England's worst ever rainfall causes devastating floods in Wordsworth country

The heaviest rainfall ever recorded in England has caused severe flooding in the county of Cumbria, leaving a least one person dead.

Parts of the county - which is the location of the Lake District - have seen almost 11 inches of rainfall, possibly almost 13 inches in some areas, in just two days. That is about the same amount of rain which usually falls in a month.

As a result, the rivers Derwent and Cocker burst their banks.

The worst hit areas were the towns of Cockermouth and Workington.

In Workington, the 100-year-old Northside Bridge, which spanned the River Derwent, collapsed killing a police officer, PC Bill Barker, who was directing traffic away from the bridge.

In Cockermouth - where the poet William Wordsworth was born in 1770 - two more bridges collasped, the Southwaite footbridge and Lorton Bridge.

There are also fears that the Calva footbridge, built in the 1840s, over the River Derwent in Workington could collapse at any moment after the main deck sank about a foot and a large crack appeared in the central arch.

Now experts are checking the safety of all of Cumbria's 1,800 bridges.

About 1,145 houses in the Cockermouth area and 349 around Keswick lost power overnight. Hundreds of people were airlifted to safety from their homes by RAF Sea King helicopters from RAF Spadeadham.

Yesterday, Prime MInister Gordon Brown visited the area, visiting rescued residents now staying in rescue centres. Environment Secretary Hilary Benn has also visted the area.

The Queen also sent a message of condolence, saying her "thoughts and prayers are with all those who have been affected and whose homes and livelihoods have been damaged."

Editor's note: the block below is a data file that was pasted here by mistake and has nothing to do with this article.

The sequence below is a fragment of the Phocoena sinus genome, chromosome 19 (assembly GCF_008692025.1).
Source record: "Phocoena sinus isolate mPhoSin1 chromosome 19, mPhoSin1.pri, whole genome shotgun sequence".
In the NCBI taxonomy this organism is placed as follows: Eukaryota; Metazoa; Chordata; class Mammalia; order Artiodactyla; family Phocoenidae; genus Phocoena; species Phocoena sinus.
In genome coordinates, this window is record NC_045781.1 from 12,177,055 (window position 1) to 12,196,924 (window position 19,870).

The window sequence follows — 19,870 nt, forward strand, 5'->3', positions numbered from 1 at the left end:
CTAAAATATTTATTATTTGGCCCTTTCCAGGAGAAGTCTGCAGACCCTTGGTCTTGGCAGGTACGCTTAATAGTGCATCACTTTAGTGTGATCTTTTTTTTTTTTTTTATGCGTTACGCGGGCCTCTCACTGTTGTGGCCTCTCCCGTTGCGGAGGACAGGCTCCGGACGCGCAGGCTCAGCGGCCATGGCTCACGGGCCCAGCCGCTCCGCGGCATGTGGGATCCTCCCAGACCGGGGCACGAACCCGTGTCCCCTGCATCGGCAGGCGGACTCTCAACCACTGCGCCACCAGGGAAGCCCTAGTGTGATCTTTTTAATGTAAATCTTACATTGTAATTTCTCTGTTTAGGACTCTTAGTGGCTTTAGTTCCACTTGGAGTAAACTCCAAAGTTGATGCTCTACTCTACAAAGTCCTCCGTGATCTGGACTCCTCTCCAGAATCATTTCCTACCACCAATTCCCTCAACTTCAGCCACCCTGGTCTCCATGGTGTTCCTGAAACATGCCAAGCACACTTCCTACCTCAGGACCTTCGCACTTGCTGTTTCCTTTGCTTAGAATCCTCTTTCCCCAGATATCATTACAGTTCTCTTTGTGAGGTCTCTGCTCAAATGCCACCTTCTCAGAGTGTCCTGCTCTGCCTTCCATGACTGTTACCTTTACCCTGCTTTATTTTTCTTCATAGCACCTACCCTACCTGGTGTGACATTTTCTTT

Cumbria flooding: residents' disbelief at scale of floods

20 Nov 2009
The Telegraph

The 100-year-old Northside Bridge over the River Derwent which collapsed, killing a police officer

Residents hit by torrential flooding in the Cumbrian towns of Cockermouth and Workington have told of their disbelief at seeing the roads around their homes turned into rivers.

Cumbria Police said water levels in some parts of Cockermouth town centre were more than 2.5m (8.2ft) at the height of the floods. Around 50 people were airlifted to safety and another 150 were evacuated from their homes.

In Workington a rescue operation has been launched to find a policeman who vanished as a bridge collapsed.

Residents were being urged to check on vulnerable friends and neighbours and ensure they are equipped with torches, mobile phones, waterproofs, water, radios with batteries, medication and other essential items

About 1,145 houses in the Cockermouth area and 349 around Keswick lost power overnight, although United Utilities said later that services had been restored to 660 properties.

The RAF said in a statement released at 0200 GMT that the conditions were "atrocious" and urged people to take care.

"The situation has continued to deteriorate with people being forced to break through the rooftops of houses as they frantically seek escape from rising floodwaters," it said.

Cockermouth High Street. RAF helicopters airlifted at least 50 people from buildings in the town, where police said around 960 homes were at risk of flooding

Wing Commander Peter Lloyd said: "We are concentrating on getting people away from imminent danger and delivering them to what is comparative safety."

Southwaite footbridge in Cockermouth and nearby Lorton Bridge were destroyed in the floods, alongwith Northside Bridge in Workington, where the policeman disappeared.

Other bridges in the area have been closed amid fears that they too could collapse.

Cockermouth resident Gwenda Davies said she was staying at a friend's home and both were trapped in the upstairs of the house. She described a "raging torrent" around six feet high in the lane outside the house

John Carlin, owner of the Allerdale Court Hotel in Cockermouth, said the amount of rainfall was "staggering".

"I have lived here for 15 years and have never seen anything like it," he said.

"At two o'clock it was raining heavily, but there was nothing here. But now there is four feet of water outside my front door. The amount of rain has been staggering.